Tools Guide

Wiis are getting to that age where parts are starting to fail. Some of these are crucial components like the Bluetooth and WiFi modules, so you’d either have to get a new Wii, or you can repair it. Let’s go over some good tools to have for repairing Wiis.

Background - Why This Is Even A Big Deal

Normally you’d think that all you’d need is your average Phillips screwdriver to open something. Unfortunately, the Wii and most other Nintendo products use a special screw called a triwing or tripoint screw. It’s virtually identical to Phillips but with one key difference: instead of having 4 “wings” on the screw head, it has 3 (hence the name). This means that a standard Phillips screwdriver won’t work. The good news though is that once you get the Wii’s case open, there are no more triwing screws inside. So you really only need the triwing screwdriver to get the case open.

Triwing Screwdrivers

The elephant in the room. The triwing screwdriver. You have to be careful when getting these for Wii repair. You may see kits that come with one driver with multiple different bits that can be swapped into it. While these kits may include triwing bits, and they will work for most of the screws, there are 2 screws on the case that are key for getting the case open that are buried somewhat deep. These screwdrivers won’t be able to reach them. You need a triwing screwdriver that can reach about 2 inches deep.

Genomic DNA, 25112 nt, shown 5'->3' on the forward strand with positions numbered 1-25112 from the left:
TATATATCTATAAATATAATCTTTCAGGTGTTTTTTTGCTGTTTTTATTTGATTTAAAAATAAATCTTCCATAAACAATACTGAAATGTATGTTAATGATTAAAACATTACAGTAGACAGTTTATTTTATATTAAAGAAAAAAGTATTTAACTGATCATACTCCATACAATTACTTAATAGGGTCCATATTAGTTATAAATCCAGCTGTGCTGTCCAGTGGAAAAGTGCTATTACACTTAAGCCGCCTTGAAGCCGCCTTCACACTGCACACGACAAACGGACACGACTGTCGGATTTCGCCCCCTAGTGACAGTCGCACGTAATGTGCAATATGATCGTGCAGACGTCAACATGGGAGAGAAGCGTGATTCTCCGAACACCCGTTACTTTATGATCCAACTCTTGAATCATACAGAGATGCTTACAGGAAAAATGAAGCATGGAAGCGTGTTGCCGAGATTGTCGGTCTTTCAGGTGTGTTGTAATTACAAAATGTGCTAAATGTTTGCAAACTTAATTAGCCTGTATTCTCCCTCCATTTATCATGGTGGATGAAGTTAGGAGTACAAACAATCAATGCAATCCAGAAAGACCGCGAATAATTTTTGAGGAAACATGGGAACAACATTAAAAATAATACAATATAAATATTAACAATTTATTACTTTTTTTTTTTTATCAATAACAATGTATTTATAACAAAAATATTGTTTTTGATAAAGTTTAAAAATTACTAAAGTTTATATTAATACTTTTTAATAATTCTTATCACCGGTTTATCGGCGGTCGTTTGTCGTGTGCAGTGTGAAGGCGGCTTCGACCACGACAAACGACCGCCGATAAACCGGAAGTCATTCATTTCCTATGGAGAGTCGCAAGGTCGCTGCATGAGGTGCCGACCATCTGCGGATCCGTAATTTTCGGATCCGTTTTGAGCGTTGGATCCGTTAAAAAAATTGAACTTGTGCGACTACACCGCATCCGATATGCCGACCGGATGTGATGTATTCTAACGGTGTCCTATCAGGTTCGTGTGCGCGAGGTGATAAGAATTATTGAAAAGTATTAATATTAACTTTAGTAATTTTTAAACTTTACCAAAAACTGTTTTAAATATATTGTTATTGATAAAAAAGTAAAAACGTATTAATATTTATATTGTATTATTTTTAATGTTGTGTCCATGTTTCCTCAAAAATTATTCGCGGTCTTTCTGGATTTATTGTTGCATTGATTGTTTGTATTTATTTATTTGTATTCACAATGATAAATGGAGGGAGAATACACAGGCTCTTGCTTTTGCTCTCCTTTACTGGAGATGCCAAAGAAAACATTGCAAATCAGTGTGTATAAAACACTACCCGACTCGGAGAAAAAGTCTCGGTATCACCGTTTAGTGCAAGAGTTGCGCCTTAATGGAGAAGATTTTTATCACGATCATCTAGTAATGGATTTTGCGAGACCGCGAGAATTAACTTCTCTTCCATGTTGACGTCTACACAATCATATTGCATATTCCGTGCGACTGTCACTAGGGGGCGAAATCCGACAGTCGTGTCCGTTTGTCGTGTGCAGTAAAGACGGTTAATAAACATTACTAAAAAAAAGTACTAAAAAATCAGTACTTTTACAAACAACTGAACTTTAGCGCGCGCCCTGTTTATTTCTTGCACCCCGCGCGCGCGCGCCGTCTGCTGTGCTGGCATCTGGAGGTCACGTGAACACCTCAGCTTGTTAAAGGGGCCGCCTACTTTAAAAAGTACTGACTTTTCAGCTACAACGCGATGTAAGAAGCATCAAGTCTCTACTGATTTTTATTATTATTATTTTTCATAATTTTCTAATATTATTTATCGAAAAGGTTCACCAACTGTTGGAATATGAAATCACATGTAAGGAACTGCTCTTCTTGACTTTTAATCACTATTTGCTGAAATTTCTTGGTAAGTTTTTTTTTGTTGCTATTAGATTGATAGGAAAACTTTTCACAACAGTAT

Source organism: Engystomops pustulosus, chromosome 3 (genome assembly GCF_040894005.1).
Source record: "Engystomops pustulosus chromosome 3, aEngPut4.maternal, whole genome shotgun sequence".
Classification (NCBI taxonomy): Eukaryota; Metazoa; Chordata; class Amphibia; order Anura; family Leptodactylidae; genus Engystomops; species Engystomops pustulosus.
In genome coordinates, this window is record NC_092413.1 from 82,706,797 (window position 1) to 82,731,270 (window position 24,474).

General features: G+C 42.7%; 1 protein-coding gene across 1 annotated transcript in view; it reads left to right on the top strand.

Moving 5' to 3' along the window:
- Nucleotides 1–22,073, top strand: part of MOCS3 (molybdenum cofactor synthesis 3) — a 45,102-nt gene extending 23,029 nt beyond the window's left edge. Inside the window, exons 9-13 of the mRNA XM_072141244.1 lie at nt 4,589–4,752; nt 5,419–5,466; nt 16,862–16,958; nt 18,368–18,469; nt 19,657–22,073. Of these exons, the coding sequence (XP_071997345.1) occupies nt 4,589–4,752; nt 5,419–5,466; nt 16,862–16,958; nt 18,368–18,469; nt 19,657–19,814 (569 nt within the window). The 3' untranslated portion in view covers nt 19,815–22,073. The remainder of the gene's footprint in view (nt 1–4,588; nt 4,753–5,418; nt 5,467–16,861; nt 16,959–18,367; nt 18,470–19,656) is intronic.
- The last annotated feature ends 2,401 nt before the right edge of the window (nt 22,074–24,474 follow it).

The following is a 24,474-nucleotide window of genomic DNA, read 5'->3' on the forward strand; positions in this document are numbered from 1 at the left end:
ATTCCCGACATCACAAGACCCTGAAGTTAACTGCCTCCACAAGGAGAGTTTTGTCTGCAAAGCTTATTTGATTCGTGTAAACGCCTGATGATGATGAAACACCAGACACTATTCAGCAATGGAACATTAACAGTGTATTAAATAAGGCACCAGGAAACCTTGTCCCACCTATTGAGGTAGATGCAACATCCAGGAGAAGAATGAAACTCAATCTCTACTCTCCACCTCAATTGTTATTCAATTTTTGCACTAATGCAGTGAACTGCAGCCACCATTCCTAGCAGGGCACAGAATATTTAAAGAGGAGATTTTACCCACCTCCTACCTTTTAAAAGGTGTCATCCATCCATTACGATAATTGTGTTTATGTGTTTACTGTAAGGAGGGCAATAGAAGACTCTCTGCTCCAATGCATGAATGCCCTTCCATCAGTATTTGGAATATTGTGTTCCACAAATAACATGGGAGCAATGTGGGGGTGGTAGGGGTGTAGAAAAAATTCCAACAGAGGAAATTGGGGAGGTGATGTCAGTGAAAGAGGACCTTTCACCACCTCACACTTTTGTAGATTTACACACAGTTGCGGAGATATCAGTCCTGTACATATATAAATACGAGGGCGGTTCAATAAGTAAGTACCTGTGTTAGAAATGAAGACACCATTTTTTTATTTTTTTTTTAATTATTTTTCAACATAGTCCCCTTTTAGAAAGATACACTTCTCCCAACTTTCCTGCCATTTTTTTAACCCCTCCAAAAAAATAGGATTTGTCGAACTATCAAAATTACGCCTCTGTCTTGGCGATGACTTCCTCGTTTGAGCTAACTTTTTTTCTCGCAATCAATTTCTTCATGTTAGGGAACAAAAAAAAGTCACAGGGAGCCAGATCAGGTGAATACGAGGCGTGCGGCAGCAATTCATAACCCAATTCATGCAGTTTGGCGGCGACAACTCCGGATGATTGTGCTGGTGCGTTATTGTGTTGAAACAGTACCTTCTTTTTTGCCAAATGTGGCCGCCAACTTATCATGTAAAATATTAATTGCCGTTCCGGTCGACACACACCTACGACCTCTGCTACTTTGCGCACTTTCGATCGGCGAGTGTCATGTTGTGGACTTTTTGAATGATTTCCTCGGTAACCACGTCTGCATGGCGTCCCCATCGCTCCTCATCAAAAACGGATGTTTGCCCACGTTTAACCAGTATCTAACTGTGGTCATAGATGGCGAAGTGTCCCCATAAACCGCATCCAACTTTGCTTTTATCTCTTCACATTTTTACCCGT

Personally, I got this set from Amazon, but really any triwing screwdriver that is advertised as “For Wii” or “For Nintendo” should meet the 2 inch requirement.

Toolkit

Now, once you have your triwing screwdrivers, you’ll need Phillips screwdrivers too. Personally, I recommend the iFixit Pro Tech Toolkit. It’s not cheap, coming in at $70, but let me explain why it’s worth every one of those dollars. This toolkit is completely made by iFixit. They are a quality company that makes quality tools. It also comes with a lot of these quality tools. A full screwdriver set (the swappable bit kind that I mentioned in the last section) with bit types you’ve probably never even heard of, various pry tools, opening picks, tweezers, spudgers, you name it. These tools aren’t just something for when you want to repair your Wii. They can aid you in repairing pretty much anything. Over time, repairing your stuff, you’ll get those $70 back and then some.

I can confirm that this kit works great for removing all the screws inside the Wii and outside (besides those two screws I mentioned previously). It also has a nice sorting tray for keeping your screws organized, which is very important for the Wii.

Replacement Parts

This isn’t really a tool, but it is somewhat relevant, so I figured I’d include it. Now that you have the means to open your Wii, you need the new part to replace whatever it is that’s broken. Meaning you have to get it from somewhere.

There are a few good ways to get parts for your Wii:

  • Have a parts Wii around that you can grab parts from
  • Look online. Places like Amazon and iFixit usually have the common stuff, and they’re usually high quality. For other stuff, look on eBay
  • Some parts are pretty general and can be fabricated or found at a hardware store or something

Outro

Now, if you’re looking for some guidance when actually opening your Wii, I’ve got you covered there too: https://www.reddit.com/r/WiiHacks/comments/hhaojq/tips_for_disassembling_the_wii/